Arab diplomats are afraid of losing their jobs if they speak out about Jamal Khashoggi's disappearance, fearing repercussions from Saudi Arabia and the UAE.
Arab nations are staying silent on Saudi journalist Jamal Khashoggi's disappearance out of fear of diplomatic consequences from Saudi Arabia and the UAE, according to sources in the Organization of Islamic Cooperation and the Arab League.
A powerful lobbying effort by the Saudis and Emiratis has bought this silence.
“The atmosphere is very tense, but regardless of what is revealed, we cannot say anything. The current leadership rotation is Saudi Arabian, our General Secretariat is in Saudi Arabia, and anyone who says anything will be fired immediately,” said another official from the Organization of Islamic Cooperation (OIC), speaking to TRT World from Jeddah.
An anonymous Egyptian Arab league official corroborated these threats by telling TRT World that an extensive Saudi and Emirati lobbying effort was underway in the Arab collective of 22 nations, diplomatically warning nations that it would apply the full measure of its political authority to remove any official who made an anti-Saudi statement on the matter.
Jamal Khashoggi, the 59-year-old Saudi journalist who styled himself as a 'loyal' critic of the kingdom's Crown Prince Mohammad bin Salman, has been missing since October 2. He hasn't been seen since he entered the Saudi Consulate in Istanbul for paperwork required to marry his Turkish fiancee.
Arab nations have remained—officially—silent throughout the ensuing controversy as the world’s nations weigh in with calls for clarity and accountability.
International media is intensely reporting on the case where a 15-man hit squad is alleged to have flown in to aid in the presumed murder and the Washington Post has reported that Turkish officials have audio and video recordings of Khashoggi being interrogated, tortured and then murdered.
The Arab League source adds, “Even if we could say anything, there’s little to comment on. Besides, none of the diplomatic staff here want to create problems between their country and Saudi Arabia. It would cost too much.”
The former OIC Secretary General, Iyad Madani was forced to resign his position after making a joke in a press conference in 2016, saying that he was sure that Tunisian President Beji Caid Essebsi, "had more than water in his refrigerator."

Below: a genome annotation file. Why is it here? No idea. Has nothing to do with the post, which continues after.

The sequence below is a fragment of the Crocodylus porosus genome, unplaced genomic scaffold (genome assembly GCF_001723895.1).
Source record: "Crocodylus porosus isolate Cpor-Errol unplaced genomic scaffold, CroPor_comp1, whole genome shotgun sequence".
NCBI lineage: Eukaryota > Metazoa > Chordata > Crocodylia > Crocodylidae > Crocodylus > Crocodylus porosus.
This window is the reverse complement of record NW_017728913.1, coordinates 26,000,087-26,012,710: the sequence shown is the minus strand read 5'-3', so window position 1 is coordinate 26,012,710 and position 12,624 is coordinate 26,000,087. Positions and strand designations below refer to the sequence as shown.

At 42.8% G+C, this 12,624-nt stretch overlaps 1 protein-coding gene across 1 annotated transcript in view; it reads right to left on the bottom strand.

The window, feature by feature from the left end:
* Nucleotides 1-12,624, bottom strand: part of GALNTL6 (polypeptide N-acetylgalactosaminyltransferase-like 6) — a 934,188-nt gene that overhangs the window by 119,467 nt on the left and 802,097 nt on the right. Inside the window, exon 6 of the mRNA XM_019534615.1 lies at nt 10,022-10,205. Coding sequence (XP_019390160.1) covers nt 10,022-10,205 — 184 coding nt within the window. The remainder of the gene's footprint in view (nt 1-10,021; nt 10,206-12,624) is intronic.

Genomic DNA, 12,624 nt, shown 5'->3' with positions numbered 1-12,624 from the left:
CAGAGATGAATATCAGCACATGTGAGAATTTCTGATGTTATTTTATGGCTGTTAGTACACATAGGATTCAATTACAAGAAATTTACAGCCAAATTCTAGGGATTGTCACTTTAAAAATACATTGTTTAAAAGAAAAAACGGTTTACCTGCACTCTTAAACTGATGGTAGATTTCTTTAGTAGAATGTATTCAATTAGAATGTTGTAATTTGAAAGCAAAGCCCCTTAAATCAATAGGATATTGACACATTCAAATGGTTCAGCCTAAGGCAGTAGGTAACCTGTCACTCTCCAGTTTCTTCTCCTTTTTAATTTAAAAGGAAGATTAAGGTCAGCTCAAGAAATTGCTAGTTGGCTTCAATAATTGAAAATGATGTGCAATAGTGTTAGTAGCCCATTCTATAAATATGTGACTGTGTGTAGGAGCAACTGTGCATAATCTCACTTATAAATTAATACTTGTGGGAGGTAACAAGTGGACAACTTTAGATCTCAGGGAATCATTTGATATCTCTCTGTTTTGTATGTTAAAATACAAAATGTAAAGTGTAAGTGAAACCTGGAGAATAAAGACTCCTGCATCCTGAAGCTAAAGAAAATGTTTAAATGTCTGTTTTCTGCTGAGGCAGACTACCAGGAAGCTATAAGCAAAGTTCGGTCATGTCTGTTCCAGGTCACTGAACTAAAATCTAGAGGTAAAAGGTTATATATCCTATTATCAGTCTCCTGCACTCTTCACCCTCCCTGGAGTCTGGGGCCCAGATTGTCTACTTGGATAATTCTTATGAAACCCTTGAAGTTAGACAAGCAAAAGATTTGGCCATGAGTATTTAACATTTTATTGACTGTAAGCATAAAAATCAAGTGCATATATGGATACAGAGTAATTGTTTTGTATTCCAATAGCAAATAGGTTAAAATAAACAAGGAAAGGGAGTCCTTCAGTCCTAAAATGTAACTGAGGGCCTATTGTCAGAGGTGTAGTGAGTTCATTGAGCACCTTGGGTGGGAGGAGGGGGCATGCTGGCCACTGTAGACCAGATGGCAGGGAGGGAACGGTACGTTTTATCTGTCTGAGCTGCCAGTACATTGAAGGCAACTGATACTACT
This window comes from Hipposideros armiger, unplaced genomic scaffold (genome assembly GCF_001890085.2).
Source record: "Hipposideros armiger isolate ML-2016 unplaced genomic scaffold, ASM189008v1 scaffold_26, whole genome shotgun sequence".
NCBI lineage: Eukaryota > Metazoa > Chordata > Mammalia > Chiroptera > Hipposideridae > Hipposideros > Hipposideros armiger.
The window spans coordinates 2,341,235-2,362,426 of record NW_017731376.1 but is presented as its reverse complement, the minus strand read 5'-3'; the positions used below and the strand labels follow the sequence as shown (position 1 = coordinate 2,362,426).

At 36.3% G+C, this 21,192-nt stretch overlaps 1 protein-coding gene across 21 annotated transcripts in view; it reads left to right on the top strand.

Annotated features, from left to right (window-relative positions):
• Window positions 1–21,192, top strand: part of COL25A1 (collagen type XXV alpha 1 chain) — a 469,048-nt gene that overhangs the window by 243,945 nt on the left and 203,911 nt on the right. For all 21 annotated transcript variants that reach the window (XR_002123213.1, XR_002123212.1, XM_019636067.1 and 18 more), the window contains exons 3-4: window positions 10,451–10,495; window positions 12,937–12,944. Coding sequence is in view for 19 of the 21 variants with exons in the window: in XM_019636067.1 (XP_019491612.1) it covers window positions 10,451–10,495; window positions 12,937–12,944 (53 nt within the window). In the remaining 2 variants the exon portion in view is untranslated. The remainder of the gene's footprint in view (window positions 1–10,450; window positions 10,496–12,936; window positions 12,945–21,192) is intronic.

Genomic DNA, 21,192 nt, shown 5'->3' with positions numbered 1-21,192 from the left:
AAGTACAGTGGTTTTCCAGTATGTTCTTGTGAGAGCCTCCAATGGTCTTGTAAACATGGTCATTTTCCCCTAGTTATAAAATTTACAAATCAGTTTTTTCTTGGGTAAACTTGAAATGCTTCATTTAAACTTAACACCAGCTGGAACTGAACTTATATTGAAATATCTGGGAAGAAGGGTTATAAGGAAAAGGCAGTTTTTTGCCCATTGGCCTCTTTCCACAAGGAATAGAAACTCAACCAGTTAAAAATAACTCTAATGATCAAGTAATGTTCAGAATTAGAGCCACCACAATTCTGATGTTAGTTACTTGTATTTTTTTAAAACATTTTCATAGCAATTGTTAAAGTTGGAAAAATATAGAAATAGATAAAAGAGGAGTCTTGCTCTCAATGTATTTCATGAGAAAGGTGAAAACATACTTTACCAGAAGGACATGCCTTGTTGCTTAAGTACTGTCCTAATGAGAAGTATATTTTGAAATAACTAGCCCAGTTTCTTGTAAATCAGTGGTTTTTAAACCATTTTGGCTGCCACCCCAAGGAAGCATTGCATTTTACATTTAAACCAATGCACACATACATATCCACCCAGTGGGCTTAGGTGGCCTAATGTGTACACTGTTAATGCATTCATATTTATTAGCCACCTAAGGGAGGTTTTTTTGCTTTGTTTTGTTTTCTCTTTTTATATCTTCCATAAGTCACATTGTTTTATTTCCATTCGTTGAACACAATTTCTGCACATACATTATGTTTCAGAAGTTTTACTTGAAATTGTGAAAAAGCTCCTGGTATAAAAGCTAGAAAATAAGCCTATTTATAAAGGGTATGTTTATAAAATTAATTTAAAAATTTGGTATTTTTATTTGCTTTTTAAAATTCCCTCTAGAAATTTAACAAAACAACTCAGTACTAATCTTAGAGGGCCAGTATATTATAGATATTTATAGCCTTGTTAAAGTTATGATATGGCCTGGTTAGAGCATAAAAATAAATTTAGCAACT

The gaffe came in attempted recovery after Madani confused Essebsi’s name with Sisi, the Egyptian President, who had previously recalled hardship in life, claiming that for 10 years he only had water in his refrigerator.
“The current OIC secretary general is highly conscious of this, and would probably err on the side of caution,” he concluded.
The absence of opinion or withheld opinion?
A source working for the Jordanian Royal family, who asked to remain anonymous, tells TRT World that the absence of an official response from Jordan is normal.
“Why does anyone expect otherwise? Saudi Arabia is one of our biggest allies,” he laughs.
“Besides, Khashoggi is their national. If they were involved, which is still speculation, they’re free to do with him as they wish. For us to say anything would be to interfere in their soverign domestic affairs,” he says.
When asked about the actual opinion of the Jordanian royal family, he says, “It doesn’t matter. Nothing will change. Even if they [Saudi Arabia] is responsible, no one’s opinion or ideas on the matter will make a difference.”
"This hasn't been the first or the last missing journalist in the Middle East," he said, before anxiously double-checking that his statements are off the record.
For Arab newspapers: It's business as usual
But the silence goes further than regional organisations and it has had a trickl-down effect on national media across the Middle East.
Egypt’s top paper, al-Ahram made no mention of Khashoggi's disappearance on its home page.
Instead, the lead story on the Gulf News at the time of this article is, “Turkey could release pastor Andrew Brunson on Friday."
Bahrain, Jordan and Oman have all remained largely silent on the issue.
Even Saudi Arabian newspapers have shied away from tackling the subject, with the Saudi Press Agency, the Saudi Gazetteand the Arab News all mum, reporting instead on domestic matters and every other international issue aside from the Saudi Arabian journalist’s mysterious disappearance.
Meanwhile, EU foreign affairs chief Federica Mogherini affirmed the EU supported the US call urging authorities to clear up the journalist’s disappearance in Turkey.
David Kaye, the UN special rapporteur on freedom of expression called for an international, and independent, investigation into Khashoggi’s disappearance.
Meanwhile, the European Union supported international demands for official clarification regarding the Khashoggi case.